painting the future of nail art
CLIENT: LITTLE ONDINE
Little Ondine was established in 2013. With its unique water-based formula, within a year. it became the top leading nail polish brand in China. 2 years later, it expanded to UK and US.
To predict the future of nail polish and continue to take the lead in the nail category.
Nail polish had no restrictions on its wearer but historically, it had been marketed towards women. While famous celebrities like Kurt Kobain, Iggy Pop and David Bowie had adorned their fingertips with colors, it seemed like a symbol of a certain counterculture - grunge, punk or glam rock. As genderless fashion and beauty was becoming the norm, a "no rules, no drama" approach to fashion and style appeared to cement itself, directing us to a genderless nail art movement.
3 SYSTEMIC SHIFTS IN NAIL CATEGORY
More than any other fast-moving consumer groups sector, the nail category was guided by trends in the beauty and fashion industry. In this trend-driven world, changes in vogue happened so instantaneously that trend-led companies had to obsessively and constantly keep researching on emerging trends to predict the next big thing. From haute couture outfits to mass market streetwear and nail art, trend forecasting played an important role in predicting what would come. But, as trends started small and constantly evolved along with changing consumer needs, it could be quite challenging to identify the trends that stick, and not just a flash in the pan. Walking the line between fashion and beauty, 3 systemic shifts had been spotted for the nail category, presenting exciting opportunities for Little Ondine.
A look by Miss Pop. Credit: Samantha Rapp for The New York Times
Express yourself in colours, without losing yourself
Little Ondine's unique selling proposition was developed based on 3 most common nail problems. - toxic smell, brittle nails and white spots. Composed of organic colourants, natural resin and water, Little Ondine's nail polish was free of toxins. No formaldehyde, acetates or alcohol. Its water-based formula boasted 6 key qualities, allowing for bold and colourful expressions, without causing any harm on the wearer's nails.
STRENGTHENING BRAND IDENTITY
Nail designs by Madeline Poole. Credit: Samantha Rapp for The New York Times
"If you're too easily bored for gel nail polish, I evangelically endorse Little Ondine. They're chemical- and odour-free, and exceptionally easy to use. Just slap on a coat, wait 30 seconds or so and they're dry. Then, they can be simply - and satisfyingly - peeled off whole, with zero damage to the nail."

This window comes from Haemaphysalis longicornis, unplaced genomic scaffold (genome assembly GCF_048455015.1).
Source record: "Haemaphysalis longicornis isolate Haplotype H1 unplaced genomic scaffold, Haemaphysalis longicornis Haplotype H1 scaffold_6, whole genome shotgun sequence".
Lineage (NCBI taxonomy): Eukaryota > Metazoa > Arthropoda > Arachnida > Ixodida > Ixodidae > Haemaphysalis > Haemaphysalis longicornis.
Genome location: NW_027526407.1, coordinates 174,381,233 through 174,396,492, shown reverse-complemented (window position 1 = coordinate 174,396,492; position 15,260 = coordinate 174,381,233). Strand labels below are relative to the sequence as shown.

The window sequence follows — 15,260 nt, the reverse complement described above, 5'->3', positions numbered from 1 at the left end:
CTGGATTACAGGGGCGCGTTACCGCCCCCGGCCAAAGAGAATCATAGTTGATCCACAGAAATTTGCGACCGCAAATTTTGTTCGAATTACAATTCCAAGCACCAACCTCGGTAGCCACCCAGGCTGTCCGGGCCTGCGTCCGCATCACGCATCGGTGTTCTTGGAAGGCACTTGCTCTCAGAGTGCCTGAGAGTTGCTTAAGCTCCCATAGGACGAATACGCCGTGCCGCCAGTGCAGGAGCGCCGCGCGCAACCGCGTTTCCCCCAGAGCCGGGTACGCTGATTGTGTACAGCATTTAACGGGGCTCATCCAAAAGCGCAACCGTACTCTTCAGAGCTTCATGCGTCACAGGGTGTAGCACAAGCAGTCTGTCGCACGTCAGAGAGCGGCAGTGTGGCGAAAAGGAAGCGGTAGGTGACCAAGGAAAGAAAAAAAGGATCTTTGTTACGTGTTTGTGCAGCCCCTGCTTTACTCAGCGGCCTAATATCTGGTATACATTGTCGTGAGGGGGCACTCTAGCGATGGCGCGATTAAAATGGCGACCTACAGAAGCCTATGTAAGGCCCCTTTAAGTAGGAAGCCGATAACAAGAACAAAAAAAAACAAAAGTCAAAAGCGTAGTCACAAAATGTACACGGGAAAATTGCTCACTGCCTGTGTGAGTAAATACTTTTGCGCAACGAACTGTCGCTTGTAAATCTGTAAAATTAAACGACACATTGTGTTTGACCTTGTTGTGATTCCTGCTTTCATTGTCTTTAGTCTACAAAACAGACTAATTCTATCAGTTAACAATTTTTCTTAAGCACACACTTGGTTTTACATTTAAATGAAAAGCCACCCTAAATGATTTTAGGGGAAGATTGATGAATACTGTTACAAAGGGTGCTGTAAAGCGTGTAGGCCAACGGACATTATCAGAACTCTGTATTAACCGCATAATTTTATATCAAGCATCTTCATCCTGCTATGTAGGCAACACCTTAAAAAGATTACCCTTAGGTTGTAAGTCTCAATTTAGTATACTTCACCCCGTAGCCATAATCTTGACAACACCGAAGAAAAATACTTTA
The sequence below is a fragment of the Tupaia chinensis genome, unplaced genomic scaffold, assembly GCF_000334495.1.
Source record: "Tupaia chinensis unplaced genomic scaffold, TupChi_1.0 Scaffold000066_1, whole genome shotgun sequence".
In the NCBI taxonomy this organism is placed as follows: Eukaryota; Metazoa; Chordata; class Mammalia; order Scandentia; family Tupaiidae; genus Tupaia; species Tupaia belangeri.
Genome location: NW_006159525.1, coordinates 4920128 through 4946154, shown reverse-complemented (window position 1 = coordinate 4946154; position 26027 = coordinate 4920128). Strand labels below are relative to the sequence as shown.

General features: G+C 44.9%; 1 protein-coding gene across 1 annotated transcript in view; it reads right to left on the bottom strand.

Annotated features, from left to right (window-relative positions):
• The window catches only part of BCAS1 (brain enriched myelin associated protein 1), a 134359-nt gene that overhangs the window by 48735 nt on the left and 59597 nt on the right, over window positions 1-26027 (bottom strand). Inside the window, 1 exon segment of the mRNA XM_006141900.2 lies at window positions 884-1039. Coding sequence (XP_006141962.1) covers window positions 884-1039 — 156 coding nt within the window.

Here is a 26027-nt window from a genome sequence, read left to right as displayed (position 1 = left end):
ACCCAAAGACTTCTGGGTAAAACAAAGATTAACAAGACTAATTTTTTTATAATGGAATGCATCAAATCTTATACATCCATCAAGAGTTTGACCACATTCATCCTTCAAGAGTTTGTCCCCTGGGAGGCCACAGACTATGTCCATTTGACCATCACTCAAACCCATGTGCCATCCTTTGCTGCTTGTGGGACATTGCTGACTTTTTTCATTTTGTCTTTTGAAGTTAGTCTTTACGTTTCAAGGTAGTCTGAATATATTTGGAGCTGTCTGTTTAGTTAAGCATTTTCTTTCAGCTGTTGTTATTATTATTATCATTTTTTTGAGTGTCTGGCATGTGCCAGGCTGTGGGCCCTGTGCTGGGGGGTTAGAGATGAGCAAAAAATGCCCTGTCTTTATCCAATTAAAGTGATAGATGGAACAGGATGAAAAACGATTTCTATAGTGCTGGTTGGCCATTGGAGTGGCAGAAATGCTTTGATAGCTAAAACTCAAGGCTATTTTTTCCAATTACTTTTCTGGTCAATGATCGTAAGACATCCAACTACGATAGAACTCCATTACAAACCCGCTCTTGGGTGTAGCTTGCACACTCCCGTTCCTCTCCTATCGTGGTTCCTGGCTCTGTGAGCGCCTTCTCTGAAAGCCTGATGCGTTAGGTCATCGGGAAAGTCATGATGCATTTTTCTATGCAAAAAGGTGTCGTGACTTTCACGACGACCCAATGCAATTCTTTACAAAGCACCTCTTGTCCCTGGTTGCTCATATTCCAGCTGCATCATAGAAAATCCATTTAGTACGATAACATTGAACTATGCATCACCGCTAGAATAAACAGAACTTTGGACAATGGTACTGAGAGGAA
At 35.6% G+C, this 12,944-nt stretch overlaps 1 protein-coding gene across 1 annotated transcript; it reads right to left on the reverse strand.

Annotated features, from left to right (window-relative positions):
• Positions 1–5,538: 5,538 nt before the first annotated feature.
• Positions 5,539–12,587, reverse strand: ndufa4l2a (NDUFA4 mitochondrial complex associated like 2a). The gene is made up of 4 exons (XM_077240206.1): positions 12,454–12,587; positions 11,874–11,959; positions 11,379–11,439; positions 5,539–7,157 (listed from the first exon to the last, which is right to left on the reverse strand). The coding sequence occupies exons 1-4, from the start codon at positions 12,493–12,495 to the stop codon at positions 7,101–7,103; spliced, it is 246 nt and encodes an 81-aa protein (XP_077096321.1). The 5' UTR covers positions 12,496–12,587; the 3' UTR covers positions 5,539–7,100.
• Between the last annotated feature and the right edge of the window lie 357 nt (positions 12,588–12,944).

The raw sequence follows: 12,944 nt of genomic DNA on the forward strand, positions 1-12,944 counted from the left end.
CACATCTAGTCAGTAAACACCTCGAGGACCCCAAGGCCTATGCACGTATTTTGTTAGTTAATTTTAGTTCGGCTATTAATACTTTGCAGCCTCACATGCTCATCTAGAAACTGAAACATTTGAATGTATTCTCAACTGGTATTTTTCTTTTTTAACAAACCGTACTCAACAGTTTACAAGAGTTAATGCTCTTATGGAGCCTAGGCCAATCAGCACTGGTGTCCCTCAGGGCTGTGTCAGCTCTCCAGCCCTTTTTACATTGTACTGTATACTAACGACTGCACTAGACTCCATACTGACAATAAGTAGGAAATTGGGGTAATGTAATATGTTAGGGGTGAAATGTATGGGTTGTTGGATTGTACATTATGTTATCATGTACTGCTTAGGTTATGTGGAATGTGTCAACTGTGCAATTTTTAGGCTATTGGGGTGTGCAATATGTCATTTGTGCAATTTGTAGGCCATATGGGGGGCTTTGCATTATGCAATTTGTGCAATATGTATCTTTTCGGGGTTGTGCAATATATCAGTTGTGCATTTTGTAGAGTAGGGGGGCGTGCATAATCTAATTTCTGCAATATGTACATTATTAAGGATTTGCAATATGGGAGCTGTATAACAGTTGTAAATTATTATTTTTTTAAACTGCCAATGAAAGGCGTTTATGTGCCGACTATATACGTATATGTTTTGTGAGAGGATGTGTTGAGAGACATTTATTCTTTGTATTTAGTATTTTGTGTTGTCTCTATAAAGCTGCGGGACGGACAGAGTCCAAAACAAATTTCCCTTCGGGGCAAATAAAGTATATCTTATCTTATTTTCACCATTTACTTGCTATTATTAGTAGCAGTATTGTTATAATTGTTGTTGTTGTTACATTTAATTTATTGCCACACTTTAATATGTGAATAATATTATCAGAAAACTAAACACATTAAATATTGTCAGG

A GENDER-FREE, FUSS-FREE LINE OF NAIL POLISH
While Little Ondine's water-based, non-toxic formula was aligned with consumers' demand for clean beauty products, The existing packaging design looked like the regular, gendered nail polish, making it difficult to engage a diverse audience. To build a stronger brand identity, Little Ondine needed to make a strong stand as the next generation of nail polishes. A new line of nail polishes was proposed. One that was free from toxins, smell and gender discriminations. One that encouraged women, men and non-binary individuals to wear colours on their nails proudly.
PROPOSED PRODUCT LINE
mANNUS BY LITTLE ONDINE:
No PETTY DRAMA
The proposed product line was called Mannus (Latin word for 'hand') by Little Ondine. At its core, it focused on colours, nails and self-expressions. This new generation of nail polishes took out toxins and gender discrimination so the consumer could focus on self-expression. It stood at the perfect intersection where fashion met health standards, allowing incredible freedom at fingertips. Its tagline 'No Petty Drama' was built on 3 pillars. No toxins, no unpleasantness and no wait! B'cos life was too short for such petty drama.
To avoid any gender colour stereotypes, the packaging was kept entirely black, retaining its existing single and twin packaging form for brand recognition. Only the sides of the bottle were kept transparent so consumers could see the colour of the nail polish accurately. As compared to Little Ondine's original packaging, the focus has shifted from gendered colour associations to product experience, leading to self-expressions.